Since becoming New To Seattle last year, I get peppered by friends across the country with all kinds of questions about my new city of habitual abode. Many of them seek quantitative answers. How big? How diverse? How rich? How expensive? How wet? How liberal? And the one I hear the most: What’s the real estate market like?
I even ask myself some of these questions.
So I thought I’d pull together some numbers for all to ponder. Much the information here comes from city-data.com, a commercial website that aggregates information from a variety of other sources. I can’t guarantee perfect accuracy, and some of the data sets seem to be a little old. Still, over the years I have found city-data.com to be, as the saying goes, good enough for government work.
Seattle’s population (as of 2010) is 608,660, an 8% increase over a decade. It is almost evenly divided between the sexes; there are just 600 more females than males. Racially, the breakdown is 66% white, 14% Asian, 8% black, 7% Hispanic and 4% mixed race. Typical of the West, American Indians account for just 0.6% of the population. That’s down from the 100% they enjoyed before Arthur Denny and his followers arrived from Illinois in 1851 and started claiming land without paying for it. (The city’s name is a derivation of the head chief at the time.)
Despite a widely held perception of Norwegian influence, less than 6% of the population claims that ancestry. That’s outnumbered by Germans (15%), Irish (12%) and English (11%). But not much of any of that is first-generation; even though Seattle has a long tradition of trade and transit, 84% of its population was born in the U.S. Most of the foreign-born hail from Asia.
Nearly half the adult population–47%–has at least one college degree. About 10% of residents have an advance degree, ranking Seattle No. 72 among larger cities. That may be why Seattle ranks No. 81th among larger cities in the percentage of residents attending college (12%)
When it comes to organized religion, Seattle is a pretty God-less place. The percentage of the population affiliated with a religious congregation is just 37%, compared with a national average of 50%. Of those with a connection, Catholics account for 43%, LDS (Mormon) and Evangelical Lutheran Church in America, 6% each; Presbyterian Church USA and Assemblies of God, 4% each. The Jewish population seems very, very small.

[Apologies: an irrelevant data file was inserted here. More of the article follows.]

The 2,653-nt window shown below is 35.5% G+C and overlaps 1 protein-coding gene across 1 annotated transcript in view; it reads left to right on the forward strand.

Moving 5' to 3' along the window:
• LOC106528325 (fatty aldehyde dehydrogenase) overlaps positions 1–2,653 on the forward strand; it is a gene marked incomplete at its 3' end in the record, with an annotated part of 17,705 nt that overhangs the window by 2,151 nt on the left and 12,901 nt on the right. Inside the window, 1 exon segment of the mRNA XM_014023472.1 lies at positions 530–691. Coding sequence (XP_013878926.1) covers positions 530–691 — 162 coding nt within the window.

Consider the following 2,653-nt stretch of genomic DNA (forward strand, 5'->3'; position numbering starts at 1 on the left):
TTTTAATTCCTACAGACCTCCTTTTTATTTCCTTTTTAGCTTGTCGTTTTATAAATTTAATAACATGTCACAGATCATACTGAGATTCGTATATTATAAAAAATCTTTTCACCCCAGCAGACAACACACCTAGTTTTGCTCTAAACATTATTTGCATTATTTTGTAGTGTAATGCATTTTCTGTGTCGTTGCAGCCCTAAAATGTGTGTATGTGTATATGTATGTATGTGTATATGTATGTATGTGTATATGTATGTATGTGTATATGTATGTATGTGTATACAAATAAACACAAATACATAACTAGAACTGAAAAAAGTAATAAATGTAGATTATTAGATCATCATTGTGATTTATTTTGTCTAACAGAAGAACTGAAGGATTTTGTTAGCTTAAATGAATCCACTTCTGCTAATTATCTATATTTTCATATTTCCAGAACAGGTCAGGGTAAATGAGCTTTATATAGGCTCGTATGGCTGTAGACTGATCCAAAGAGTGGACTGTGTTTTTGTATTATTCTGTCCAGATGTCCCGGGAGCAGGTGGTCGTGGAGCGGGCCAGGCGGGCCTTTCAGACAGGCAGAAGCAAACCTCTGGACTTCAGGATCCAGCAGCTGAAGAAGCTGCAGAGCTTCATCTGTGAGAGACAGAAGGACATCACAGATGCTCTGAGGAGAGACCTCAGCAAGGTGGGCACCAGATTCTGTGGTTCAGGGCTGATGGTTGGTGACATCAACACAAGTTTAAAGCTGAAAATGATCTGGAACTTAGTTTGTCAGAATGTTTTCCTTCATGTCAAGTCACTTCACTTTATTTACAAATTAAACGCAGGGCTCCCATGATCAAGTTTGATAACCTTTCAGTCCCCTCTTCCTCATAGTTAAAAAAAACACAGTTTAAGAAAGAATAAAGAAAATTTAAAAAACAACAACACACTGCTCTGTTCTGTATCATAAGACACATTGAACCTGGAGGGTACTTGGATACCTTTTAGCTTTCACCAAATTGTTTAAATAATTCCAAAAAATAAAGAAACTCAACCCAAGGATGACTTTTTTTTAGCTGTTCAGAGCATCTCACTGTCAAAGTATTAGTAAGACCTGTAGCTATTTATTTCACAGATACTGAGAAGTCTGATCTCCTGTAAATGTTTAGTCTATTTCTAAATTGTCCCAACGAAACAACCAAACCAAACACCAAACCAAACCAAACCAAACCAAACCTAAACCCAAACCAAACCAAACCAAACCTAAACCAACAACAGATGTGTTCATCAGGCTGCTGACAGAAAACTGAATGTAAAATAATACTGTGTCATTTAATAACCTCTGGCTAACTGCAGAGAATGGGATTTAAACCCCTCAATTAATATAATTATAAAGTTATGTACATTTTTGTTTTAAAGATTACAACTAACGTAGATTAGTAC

On the crime front, city-data.com figures that Seattle lawlessness is about 25% above the national average, although my reading of the numbers suggests much of that is due to crimes against property (burglary, car theft, etc.) rather than people (assault, murder, etc.). One out of every 836 residents is a registered sex offender.
Seattle is a pretty crowded place, with 7,257 people for each of its 84 square miles. Put another way, that’s one person for each 62-foot square of land.
Economically, Seattle finds itself in an interesting position. The Milken Institute figures the job and economic growth record is 27th best among larger metropolitan areas. Yet the unemployment rate is 8.3%, somewhat above the national average of 8.1%. Seattle median household income (2009 numbers) is $60,843. That’s 17% above the national average. But the cost of living is also 17% above the national average. So there’s not much of a free ride. Some 11% of the population lives in poverty.
As for the famous Seattle rain, the official annual precipitation amount is 37 inches. That’s less than New York City’s 43 inches and Houston’s 48 inches.However, it rarely pours (except, it seems, when I referee youth soccer) but is more what we used to call on the East Coast “spitting”–albeit for hours at a time. Fortunately, thanks to shielding mountains in most directions, the winters tend to be warmer than the northern latitude might suggest, and the summers cooler than the season might suggest. Seattle remains the country’s cloudiest major city, with 226 “days of heavy cloud” every year.
President Barack Obama is coming here later this week for his second round of fundraising in less than three months. That would not be surprising. In 2008 he received 71% of the vote in King County, where Seattle is located; John McCain took just 28%. Jim McDermott, who represents most of Seattle in the U.S. House of Representatives, has been called “the most liberal member of Congress.”
Everyone asks me about the Seattle real estate market. I’d say it’s still stinks–at least if you already own property. The value imparted is still minimal (according to city-data.com, the average Seattle home has less than five rooms). Last month, the median house in Seattle sold for $425,000, up 10% in a year after a crippling decline over the previous four. However, the supply of homes for sale was so small–underwater owners don’t want to take a loss–that I’m not sure those statistics represents much.
My favorite local blog is Seattle Bubble. Believe me, it doesn’t cover the entertainment scene.